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UNG triumphs over Georgia Tech in national cybersecurity challenge; opportunities open for students
UNG
Kevin Lin, a computer science student at the University of North Georgia, competes in the 2019 National Security Agency Codebreaker Challenge, which ran for 110 days.

The University of North Georgia claimed an irrefutable victory as the No. 1 cyber operations university team in the nation. 

A group of 184 UNG students spent 110 days competing in the 2019 National Security Codebreaker Challenge, which finished on Jan. 10. 

The university’s team accumulated 230,450 points, more than tripling Georgia Tech, who came in second place with 56,050 points. 

“Our students just worked harder than any other team,” Bryson Payne, coach of UNG’s cyber operations team, said. “It’s great to see two Georgia schools at the top.”

Flexing their computer science knowledge, each UNG competitor finished at least one of the challenge's seven tasks. 

Payne, director of UNG’s Center for Cyber Operations Education, said only 50 students out of the 531 universities and colleges that participated were able to complete all seven tasks. Thirty of those were UNG participants. 

Maria Marquez, a senior UNG student from Gainesville, claimed her own personal triumph by finishing the seven challenges. She tapped into her knowledge of database analysis, reverse engineering, cryptography and forensics to stop a fictitious terrorist attack. 

“What I enjoyed the most about it was being able to put what I’ve learned in the classroom to a real world scenario,” Marquez said.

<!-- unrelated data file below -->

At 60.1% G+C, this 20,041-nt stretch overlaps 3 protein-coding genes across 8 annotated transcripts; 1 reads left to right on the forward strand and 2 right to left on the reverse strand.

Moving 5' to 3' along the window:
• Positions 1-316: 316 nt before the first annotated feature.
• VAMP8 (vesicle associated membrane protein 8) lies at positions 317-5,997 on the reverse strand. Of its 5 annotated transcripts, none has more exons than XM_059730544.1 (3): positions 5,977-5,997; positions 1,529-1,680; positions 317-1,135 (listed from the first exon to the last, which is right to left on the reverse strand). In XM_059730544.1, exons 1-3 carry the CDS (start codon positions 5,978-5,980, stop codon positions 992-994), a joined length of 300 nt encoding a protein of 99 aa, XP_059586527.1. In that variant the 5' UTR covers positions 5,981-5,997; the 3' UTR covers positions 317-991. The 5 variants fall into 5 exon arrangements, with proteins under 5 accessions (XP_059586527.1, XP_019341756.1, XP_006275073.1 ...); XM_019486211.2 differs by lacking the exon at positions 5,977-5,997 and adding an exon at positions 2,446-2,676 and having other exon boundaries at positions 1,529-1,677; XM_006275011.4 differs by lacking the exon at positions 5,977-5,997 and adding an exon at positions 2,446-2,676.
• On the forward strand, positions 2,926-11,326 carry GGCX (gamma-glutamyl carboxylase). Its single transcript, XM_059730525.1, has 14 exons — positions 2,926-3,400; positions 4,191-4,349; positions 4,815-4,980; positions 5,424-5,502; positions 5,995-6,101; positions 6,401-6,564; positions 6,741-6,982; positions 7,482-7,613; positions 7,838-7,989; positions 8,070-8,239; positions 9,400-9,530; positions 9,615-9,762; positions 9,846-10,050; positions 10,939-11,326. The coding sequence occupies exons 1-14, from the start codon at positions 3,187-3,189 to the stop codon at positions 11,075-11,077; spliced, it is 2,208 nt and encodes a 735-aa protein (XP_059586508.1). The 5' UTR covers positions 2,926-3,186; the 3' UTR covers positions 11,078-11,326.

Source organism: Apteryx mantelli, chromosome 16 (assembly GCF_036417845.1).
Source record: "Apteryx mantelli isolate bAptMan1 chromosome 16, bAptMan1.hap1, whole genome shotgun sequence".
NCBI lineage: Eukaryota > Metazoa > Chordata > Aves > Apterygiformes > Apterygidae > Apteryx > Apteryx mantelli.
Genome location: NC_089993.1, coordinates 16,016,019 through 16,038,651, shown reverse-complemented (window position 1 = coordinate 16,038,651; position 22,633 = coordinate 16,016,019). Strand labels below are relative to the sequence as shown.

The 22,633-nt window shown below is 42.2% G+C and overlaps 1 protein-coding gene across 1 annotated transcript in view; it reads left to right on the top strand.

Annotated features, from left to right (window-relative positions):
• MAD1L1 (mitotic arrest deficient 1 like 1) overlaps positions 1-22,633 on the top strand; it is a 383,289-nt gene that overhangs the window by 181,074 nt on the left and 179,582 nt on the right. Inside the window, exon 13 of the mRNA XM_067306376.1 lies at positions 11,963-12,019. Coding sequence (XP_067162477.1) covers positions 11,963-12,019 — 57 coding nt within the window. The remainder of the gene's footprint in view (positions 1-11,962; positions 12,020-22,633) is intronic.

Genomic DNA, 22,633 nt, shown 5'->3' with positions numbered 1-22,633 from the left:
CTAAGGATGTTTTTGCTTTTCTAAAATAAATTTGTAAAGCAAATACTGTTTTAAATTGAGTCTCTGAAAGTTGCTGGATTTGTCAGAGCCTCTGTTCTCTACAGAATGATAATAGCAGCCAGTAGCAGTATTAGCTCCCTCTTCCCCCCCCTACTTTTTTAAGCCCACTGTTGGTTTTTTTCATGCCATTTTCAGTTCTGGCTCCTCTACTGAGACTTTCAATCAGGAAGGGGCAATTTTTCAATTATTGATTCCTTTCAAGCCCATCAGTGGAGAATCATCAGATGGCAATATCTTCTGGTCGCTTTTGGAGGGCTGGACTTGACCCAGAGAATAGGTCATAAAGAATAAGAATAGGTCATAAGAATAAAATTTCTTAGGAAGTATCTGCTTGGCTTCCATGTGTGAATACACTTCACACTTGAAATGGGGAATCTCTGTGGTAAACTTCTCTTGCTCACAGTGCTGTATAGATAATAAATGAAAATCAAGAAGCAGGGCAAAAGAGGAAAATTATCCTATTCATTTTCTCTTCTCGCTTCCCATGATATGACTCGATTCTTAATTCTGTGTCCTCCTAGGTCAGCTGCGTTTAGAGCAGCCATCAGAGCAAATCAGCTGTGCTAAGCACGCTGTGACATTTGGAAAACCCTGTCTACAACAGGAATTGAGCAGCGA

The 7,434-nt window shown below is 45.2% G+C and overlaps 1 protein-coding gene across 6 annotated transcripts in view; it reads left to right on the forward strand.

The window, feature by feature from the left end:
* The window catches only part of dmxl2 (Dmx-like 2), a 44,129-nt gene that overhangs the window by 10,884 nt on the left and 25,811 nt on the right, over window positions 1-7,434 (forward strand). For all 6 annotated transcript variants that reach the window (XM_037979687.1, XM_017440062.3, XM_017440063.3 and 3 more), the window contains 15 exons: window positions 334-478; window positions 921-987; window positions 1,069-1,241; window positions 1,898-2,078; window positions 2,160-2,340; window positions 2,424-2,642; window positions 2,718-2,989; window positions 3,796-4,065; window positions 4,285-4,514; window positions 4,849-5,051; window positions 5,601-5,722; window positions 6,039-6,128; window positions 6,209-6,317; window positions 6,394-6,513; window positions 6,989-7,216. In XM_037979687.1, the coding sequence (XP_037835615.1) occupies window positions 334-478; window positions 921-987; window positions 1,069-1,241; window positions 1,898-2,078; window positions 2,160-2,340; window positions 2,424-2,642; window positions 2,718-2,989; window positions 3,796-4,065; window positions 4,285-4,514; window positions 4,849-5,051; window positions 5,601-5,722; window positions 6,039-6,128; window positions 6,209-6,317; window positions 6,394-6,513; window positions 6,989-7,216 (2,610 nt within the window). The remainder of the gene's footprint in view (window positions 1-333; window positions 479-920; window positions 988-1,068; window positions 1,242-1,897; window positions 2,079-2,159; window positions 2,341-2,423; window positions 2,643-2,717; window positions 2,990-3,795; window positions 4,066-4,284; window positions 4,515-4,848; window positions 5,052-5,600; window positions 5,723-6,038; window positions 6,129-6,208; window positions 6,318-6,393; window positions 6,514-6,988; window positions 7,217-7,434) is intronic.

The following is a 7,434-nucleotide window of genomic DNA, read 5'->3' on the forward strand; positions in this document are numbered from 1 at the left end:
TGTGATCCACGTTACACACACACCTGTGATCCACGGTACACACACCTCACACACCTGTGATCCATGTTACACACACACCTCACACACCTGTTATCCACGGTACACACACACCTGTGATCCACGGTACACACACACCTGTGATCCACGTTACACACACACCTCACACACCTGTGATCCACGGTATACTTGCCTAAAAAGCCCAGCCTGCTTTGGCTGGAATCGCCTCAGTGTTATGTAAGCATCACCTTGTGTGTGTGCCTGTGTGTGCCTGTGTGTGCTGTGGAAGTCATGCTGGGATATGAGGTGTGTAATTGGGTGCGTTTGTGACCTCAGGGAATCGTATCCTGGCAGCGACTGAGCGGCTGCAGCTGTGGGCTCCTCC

Payne said the competition forced his students to act like a junior to mid-level field analyst from the NSA. 

He said the challenge, which has been going on for seven years, gets “better and better each year.” In 2018, UNG students came in third place. 

“Being No. 3 in the country last year gave them enough confidence and awareness to strike the No. 1 spot,” Payne said. “They jumped to No. 1 in the first week of competition and maintained it for 15 weeks.”

Winning the challenge didn’t only bolster many students’ resumes, it also opened up a door of opportunities in cybersecurity. 

Marquez and the other students who completed all seven tasks, received a letter from the NSA. 

“It said, ‘Congrats. If you’re interested in employment opportunities, let us know,’” Marquez said. “Honestly, it’s a great feeling. I never thought I’d get such a high opportunity starting my bachelor’s degree.”

Marquez is one of 200 students majoring in cybersecurity at UNG. The major became an option in the fall of 2018. 

Payne said cybersecurity offers “a world of opportunities” for students. Some of the courses include ethical hacking, which teaches students how to protect a system from hackers; forensics, which entails analyzing a system that’s been broken into; and network security, which shows them how to run a network operation center.

Each semester, Marquez said she dabbles in another branch of cybersecurity, all of which have piqued her interest. 

After she earns her bachelor’s, she intends to pursue a master’s in cybersecurity. However, she’s still not set on a specific path in the field.

“Really, I’m not sure right now,” Marquez said. “I like cryptography and IT (information technology) security. What I’ve learned in college is to keep an open mind, and I’ll do that with my career options.”